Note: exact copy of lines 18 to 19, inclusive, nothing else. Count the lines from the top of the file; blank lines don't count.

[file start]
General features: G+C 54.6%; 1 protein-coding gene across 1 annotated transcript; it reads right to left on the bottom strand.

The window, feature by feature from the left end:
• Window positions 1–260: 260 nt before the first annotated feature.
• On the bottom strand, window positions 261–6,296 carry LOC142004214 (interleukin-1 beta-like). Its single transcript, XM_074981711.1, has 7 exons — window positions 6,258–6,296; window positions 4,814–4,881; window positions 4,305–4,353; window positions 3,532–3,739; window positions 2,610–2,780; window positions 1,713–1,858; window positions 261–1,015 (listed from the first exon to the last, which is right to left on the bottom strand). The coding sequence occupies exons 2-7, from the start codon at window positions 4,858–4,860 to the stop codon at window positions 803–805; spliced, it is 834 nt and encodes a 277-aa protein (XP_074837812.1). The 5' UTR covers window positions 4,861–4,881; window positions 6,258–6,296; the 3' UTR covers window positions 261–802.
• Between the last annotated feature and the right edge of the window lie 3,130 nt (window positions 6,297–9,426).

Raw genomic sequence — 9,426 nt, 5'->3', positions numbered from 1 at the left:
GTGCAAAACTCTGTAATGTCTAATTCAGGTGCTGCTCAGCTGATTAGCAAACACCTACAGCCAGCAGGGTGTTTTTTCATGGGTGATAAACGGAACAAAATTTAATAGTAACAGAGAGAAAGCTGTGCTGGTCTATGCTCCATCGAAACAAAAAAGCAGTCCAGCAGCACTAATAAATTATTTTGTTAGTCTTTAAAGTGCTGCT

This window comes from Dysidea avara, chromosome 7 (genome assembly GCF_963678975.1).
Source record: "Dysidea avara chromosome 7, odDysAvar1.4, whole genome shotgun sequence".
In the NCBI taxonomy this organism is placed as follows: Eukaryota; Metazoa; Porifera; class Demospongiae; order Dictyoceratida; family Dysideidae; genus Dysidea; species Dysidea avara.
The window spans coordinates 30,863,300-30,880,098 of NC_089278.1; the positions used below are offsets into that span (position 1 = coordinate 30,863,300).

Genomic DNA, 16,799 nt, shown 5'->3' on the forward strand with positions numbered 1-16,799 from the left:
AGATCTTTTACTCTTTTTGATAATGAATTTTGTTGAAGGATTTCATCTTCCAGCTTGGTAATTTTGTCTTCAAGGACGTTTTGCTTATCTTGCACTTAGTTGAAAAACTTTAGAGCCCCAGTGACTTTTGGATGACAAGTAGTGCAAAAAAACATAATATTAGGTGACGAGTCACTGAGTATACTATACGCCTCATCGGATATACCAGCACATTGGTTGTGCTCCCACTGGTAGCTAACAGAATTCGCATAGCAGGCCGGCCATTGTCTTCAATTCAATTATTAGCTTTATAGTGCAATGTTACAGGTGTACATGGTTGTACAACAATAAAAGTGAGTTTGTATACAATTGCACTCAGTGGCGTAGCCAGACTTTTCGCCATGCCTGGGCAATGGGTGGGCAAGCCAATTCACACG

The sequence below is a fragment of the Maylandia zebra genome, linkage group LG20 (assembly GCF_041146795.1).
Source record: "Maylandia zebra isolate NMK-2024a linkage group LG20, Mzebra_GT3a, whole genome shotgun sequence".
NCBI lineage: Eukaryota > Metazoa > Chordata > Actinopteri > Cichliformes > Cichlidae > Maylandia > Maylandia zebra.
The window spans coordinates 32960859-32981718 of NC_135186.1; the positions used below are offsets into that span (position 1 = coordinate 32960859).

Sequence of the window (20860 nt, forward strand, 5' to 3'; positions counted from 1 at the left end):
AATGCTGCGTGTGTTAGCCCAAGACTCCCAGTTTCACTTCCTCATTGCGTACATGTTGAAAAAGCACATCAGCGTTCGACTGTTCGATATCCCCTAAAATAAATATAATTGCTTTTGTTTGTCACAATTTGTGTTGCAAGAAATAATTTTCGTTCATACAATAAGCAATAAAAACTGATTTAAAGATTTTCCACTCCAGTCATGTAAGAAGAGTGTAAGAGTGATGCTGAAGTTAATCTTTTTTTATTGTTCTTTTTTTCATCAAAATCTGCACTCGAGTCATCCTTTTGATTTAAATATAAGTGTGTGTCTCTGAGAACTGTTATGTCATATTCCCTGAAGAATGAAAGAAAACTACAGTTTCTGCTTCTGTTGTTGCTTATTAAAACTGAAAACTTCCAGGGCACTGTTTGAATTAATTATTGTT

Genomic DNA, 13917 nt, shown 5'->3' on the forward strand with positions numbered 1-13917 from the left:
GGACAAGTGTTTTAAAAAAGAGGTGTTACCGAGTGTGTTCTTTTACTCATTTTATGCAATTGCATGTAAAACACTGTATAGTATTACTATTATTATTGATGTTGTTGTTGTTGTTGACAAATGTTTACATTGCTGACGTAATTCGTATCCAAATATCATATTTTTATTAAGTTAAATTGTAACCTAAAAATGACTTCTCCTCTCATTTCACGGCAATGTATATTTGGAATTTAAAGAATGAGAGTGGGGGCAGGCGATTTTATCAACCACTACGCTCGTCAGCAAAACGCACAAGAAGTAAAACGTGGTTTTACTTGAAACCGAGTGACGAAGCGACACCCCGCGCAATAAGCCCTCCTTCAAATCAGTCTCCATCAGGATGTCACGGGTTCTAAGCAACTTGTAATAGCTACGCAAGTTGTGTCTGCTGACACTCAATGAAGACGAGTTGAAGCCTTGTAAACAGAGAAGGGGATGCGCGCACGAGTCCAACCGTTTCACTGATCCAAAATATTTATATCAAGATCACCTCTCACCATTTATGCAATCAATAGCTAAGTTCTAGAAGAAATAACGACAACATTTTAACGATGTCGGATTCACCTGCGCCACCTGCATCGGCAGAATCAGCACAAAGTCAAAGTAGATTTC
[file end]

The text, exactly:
Sequence of the window (20860 nt, forward strand, 5' to 3'; positions counted from 1 at the left end):
AATGCTGCGTGTGTTAGCCCAAGACTCCCAGTTTCACTTCCTCATTGCGTACATGTTGAAAAAGCACATCAGCGTTCGACTGTTCGATATCCCCTAAAATAAATATAATTGCTTTTGTTTGTCACAATTTGTGTTGCAAGAAATAATTTTCGTTCATACAATAAGCAATAAAAACTGATTTAAAGATTTTCCACTCCAGTCATGTAAGAAGAGTGTAAGAGTGATGCTGAAGTTAATCTTTTTTTATTGTTCTTTTTTTCATCAAAATCTGCACTCGAGTCATCCTTTTGATTTAAATATAAGTGTGTGTCTCTGAGAACTGTTATGTCATATTCCCTGAAGAATGAAAGAAAACTACAGTTTCTGCTTCTGTTGTTGCTTATTAAAACTGAAAACTTCCAGGGCACTGTTTGAATTAATTATTGTT